Building with wood is part of the solution to fight climate change. It’s written in black and white in the IPCC reports, and there’s a reason for it.
Trees grow by taking CO2 from the air. Through photosynthesis, they capture CO2 and convert it into wood. In other words, wood is CO2 in a cage. “Generally speaking, a cubic metre of wood contains a tonne of CO2 equivalent,” says Jean-François Boucher, a professor at the Université du Québec à Chicoutimi and member of the Centre for Forest Research. When trees are cut to make 2x4s or beams, this stored CO2 remains sequestered in the wood and therefore in the building made of wood.
Yes, but if the forest is cut, the trees are no longer there to do photosynthesis and continue to capture CO2, you might say. That’s true! But the forest will grow back, and it doesn’t have to be at full maturity to capture CO2. In fact, it’s the opposite. It is during their growing phase, when the trunk thickens and the branches grow longer, that trees absorb the most CO2.
A forest floor can be cut, but floors in other areas are growing, and the forest heritage is maintained or even growing throughout the territory.Jean-François Boucher, professor at the Université du Québec à Chicoutimi
The idea is not to cut the forest faster than it grows, so that the sequestered and cut CO2 does not exceed the CO2 captured by photosynthesis. “A forest floor can be cut, but floors in other areas are growing, and the forest heritage is maintained or even growing throughout the territory,” said Jean-François Boucher. In principle, with sustainable forestry practices, the forest is carbon neutral.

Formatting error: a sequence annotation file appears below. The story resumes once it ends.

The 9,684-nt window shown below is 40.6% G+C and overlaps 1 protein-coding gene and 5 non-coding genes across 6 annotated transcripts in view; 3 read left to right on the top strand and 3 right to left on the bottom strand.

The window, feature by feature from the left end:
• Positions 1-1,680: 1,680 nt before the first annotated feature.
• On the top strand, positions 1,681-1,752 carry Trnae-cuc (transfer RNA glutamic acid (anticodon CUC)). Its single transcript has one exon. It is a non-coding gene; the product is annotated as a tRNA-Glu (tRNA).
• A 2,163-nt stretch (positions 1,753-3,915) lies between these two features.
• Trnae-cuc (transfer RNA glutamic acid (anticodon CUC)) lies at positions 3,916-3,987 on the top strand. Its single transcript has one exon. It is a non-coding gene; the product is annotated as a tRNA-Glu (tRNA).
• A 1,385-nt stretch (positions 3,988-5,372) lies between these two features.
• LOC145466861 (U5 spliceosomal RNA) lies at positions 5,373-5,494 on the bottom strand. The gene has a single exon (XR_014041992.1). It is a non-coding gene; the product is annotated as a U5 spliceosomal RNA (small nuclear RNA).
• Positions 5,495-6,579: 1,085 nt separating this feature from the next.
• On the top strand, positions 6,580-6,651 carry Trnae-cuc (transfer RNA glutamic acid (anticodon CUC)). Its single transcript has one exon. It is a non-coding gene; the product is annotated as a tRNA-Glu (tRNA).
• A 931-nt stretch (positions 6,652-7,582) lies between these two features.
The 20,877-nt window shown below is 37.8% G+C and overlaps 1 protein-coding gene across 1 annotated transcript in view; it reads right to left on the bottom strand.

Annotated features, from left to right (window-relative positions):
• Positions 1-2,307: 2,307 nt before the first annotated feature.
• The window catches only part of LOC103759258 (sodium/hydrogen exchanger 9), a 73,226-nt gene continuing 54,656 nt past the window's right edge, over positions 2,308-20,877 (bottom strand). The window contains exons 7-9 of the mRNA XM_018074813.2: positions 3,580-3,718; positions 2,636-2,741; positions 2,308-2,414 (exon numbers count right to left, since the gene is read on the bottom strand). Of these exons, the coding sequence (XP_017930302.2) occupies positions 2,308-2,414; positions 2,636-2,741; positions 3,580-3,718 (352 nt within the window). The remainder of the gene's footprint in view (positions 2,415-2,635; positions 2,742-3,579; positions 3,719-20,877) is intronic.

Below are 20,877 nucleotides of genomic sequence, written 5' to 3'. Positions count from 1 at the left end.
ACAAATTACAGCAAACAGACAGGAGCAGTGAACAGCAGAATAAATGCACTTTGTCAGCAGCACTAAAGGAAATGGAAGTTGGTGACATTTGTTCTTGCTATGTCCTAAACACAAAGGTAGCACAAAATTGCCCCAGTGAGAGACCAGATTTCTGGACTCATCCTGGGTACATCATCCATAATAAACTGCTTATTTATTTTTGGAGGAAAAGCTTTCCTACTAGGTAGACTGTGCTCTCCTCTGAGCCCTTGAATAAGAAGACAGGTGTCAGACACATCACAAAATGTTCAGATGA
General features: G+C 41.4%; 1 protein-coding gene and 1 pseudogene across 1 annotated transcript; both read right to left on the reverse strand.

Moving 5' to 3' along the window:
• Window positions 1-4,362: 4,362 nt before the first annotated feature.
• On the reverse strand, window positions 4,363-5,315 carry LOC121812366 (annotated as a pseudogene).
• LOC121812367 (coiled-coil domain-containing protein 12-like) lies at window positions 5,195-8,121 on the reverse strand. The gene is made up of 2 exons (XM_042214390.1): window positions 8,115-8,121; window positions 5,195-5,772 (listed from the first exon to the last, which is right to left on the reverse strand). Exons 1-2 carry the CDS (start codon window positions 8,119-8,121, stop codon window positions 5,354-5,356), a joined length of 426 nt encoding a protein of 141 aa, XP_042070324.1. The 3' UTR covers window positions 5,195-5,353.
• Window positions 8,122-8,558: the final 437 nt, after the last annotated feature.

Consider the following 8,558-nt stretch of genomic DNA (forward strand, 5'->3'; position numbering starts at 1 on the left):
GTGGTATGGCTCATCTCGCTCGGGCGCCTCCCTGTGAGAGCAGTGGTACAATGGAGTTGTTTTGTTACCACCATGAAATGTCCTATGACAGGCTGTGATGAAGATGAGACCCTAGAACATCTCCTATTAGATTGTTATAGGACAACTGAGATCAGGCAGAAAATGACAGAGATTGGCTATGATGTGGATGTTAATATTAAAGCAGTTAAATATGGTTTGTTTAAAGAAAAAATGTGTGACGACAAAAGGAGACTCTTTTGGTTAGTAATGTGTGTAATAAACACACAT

In principle, sure, but in practice? According to Canada’s GHG inventory, produced annually by the federal government under the United Nations Framework Convention on Climate Change, Canada’s forest is a carbon sink. From 1990 to 2015, the forest’s carbon footprint, despite logging, was positive. Jean-François Boucher assures us that the negative results of recent years are circumstantial. The culprit is the mountain pine beetle in western Canada that led to the premature death of trees.
Let’s take this a step further, because we don’t construct buildings with actual trees, but with beams, columns, 2x4s, etc. Making these materials requires energy and therefore emits GHGs. The question is whether manufacturing these wood materials generates more or less GHGs than if they were made from steel or concrete. The answer is given by GESTIMAT, a tool for calculating GHG emissions from the manufacture of materials that make up the structure of a building. Yannick Lessard, project manager for GESTIMAT at Cecobois, did the calculations for several buildings, including the light-frame expansion of the Fernand-Seguin school and the Origine residential tower with its 12 floors of mass engineered timber. His general finding is that the manufacture of structural components from wood rather than steel or concrete reduces GHG emissions by 50%.
And in the context of climate change, the opportunities offered by wood are good news!